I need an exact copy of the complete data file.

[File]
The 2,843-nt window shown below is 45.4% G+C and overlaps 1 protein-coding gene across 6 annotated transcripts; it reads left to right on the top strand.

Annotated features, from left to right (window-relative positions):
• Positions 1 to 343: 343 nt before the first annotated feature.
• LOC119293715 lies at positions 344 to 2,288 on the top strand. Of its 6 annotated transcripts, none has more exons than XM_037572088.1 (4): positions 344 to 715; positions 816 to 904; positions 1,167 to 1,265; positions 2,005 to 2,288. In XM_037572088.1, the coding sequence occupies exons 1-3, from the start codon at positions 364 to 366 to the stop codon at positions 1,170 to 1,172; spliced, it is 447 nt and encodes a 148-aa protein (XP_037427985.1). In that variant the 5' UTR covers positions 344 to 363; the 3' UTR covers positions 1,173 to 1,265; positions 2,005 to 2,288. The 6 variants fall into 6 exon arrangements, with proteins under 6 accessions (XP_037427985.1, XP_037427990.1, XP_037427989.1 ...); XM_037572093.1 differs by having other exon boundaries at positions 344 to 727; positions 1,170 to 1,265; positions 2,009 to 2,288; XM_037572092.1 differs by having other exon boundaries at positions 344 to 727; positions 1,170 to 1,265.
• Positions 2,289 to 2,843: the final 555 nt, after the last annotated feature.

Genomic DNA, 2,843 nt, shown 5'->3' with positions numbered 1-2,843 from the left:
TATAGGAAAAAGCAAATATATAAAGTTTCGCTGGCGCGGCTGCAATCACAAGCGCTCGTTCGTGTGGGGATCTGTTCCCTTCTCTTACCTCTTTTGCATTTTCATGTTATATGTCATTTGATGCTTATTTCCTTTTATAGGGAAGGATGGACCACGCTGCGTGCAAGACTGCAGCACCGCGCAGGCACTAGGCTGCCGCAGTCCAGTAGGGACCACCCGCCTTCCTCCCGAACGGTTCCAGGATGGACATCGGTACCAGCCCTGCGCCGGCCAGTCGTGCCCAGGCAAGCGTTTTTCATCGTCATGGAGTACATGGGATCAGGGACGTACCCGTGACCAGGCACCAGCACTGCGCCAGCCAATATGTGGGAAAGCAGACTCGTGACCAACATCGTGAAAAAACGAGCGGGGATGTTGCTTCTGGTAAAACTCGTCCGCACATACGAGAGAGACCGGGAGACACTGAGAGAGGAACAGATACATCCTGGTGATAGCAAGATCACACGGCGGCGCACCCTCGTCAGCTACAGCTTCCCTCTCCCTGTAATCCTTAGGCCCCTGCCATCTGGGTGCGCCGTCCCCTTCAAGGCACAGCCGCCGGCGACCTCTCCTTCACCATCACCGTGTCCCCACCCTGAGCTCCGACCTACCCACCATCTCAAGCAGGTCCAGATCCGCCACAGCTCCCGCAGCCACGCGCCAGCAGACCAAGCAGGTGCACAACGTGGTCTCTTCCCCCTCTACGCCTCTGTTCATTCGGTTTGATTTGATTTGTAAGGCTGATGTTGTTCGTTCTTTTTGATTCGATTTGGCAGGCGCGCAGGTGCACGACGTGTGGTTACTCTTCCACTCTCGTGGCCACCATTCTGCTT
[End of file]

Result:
The 2,843-nt window shown below is 45.4% G+C and overlaps 1 protein-coding gene across 6 annotated transcripts; it reads left to right on the top strand.

Annotated features, from left to right (window-relative positions):
• Positions 1 to 343: 343 nt before the first annotated feature.
• LOC119293715 lies at positions 344 to 2,288 on the top strand. Of its 6 annotated transcripts, none has more exons than XM_037572088.1 (4): positions 344 to 715; positions 816 to 904; positions 1,167 to 1,265; positions 2,005 to 2,288. In XM_037572088.1, the coding sequence occupies exons 1-3, from the start codon at positions 364 to 366 to the stop codon at positions 1,170 to 1,172; spliced, it is 447 nt and encodes a 148-aa protein (XP_037427985.1). In that variant the 5' UTR covers positions 344 to 363; the 3' UTR covers positions 1,173 to 1,265; positions 2,005 to 2,288. The 6 variants fall into 6 exon arrangements, with proteins under 6 accessions (XP_037427985.1, XP_037427990.1, XP_037427989.1 ...); XM_037572093.1 differs by having other exon boundaries at positions 344 to 727; positions 1,170 to 1,265; positions 2,009 to 2,288; XM_037572092.1 differs by having other exon boundaries at positions 344 to 727; positions 1,170 to 1,265.
• Positions 2,289 to 2,843: the final 555 nt, after the last annotated feature.

Genomic DNA, 2,843 nt, shown 5'->3' with positions numbered 1-2,843 from the left:
TATAGGAAAAAGCAAATATATAAAGTTTCGCTGGCGCGGCTGCAATCACAAGCGCTCGTTCGTGTGGGGATCTGTTCCCTTCTCTTACCTCTTTTGCATTTTCATGTTATATGTCATTTGATGCTTATTTCCTTTTATAGGGAAGGATGGACCACGCTGCGTGCAAGACTGCAGCACCGCGCAGGCACTAGGCTGCCGCAGTCCAGTAGGGACCACCCGCCTTCCTCCCGAACGGTTCCAGGATGGACATCGGTACCAGCCCTGCGCCGGCCAGTCGTGCCCAGGCAAGCGTTTTTCATCGTCATGGAGTACATGGGATCAGGGACGTACCCGTGACCAGGCACCAGCACTGCGCCAGCCAATATGTGGGAAAGCAGACTCGTGACCAACATCGTGAAAAAACGAGCGGGGATGTTGCTTCTGGTAAAACTCGTCCGCACATACGAGAGAGACCGGGAGACACTGAGAGAGGAACAGATACATCCTGGTGATAGCAAGATCACACGGCGGCGCACCCTCGTCAGCTACAGCTTCCCTCTCCCTGTAATCCTTAGGCCCCTGCCATCTGGGTGCGCCGTCCCCTTCAAGGCACAGCCGCCGGCGACCTCTCCTTCACCATCACCGTGTCCCCACCCTGAGCTCCGACCTACCCACCATCTCAAGCAGGTCCAGATCCGCCACAGCTCCCGCAGCCACGCGCCAGCAGACCAAGCAGGTGCACAACGTGGTCTCTTCCCCCTCTACGCCTCTGTTCATTCGGTTTGATTTGATTTGTAAGGCTGATGTTGTTCGTTCTTTTTGATTCGATTTGGCAGGCGCGCAGGTGCACGACGTGTGGTTACTCTTCCACTCTCGTGGCCACCATTCTGCTT